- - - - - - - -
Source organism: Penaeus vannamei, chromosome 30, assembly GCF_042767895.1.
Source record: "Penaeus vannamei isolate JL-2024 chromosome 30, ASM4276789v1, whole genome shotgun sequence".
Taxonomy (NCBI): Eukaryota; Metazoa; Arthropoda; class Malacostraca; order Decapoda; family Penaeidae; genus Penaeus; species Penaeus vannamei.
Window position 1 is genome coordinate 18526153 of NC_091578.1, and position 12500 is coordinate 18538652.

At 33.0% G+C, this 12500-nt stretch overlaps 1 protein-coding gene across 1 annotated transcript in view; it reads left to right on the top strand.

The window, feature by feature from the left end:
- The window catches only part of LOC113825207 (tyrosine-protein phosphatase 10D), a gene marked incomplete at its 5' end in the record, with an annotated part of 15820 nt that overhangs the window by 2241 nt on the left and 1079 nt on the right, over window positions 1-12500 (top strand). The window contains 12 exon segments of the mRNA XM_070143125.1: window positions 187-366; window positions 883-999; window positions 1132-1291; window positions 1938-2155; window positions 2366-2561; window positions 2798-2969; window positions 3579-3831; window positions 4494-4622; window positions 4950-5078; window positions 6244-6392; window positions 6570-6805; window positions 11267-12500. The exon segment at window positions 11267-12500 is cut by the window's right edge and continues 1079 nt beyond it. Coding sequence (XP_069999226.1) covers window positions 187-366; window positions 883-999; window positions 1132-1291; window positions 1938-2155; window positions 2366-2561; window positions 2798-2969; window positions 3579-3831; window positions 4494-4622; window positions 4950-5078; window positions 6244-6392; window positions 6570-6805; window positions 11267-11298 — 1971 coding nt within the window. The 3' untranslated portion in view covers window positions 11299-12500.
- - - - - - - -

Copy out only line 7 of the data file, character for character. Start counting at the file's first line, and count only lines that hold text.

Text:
- The window catches only part of LOC113825207 (tyrosine-protein phosphatase 10D), a gene marked incomplete at its 5' end in the record, with an annotated part of 15820 nt that overhangs the window by 2241 nt on the left and 1079 nt on the right, over window positions 1-12500 (top strand). The window contains 12 exon segments of the mRNA XM_070143125.1: window positions 187-366; window positions 883-999; window positions 1132-1291; window positions 1938-2155; window positions 2366-2561; window positions 2798-2969; window positions 3579-3831; window positions 4494-4622; window positions 4950-5078; window positions 6244-6392; window positions 6570-6805; window positions 11267-12500. The exon segment at window positions 11267-12500 is cut by the window's right edge and continues 1079 nt beyond it. Coding sequence (XP_069999226.1) covers window positions 187-366; window positions 883-999; window positions 1132-1291; window positions 1938-2155; window positions 2366-2561; window positions 2798-2969; window positions 3579-3831; window positions 4494-4622; window positions 4950-5078; window positions 6244-6392; window positions 6570-6805; window positions 11267-11298 — 1971 coding nt within the window. The 3' untranslated portion in view covers window positions 11299-12500.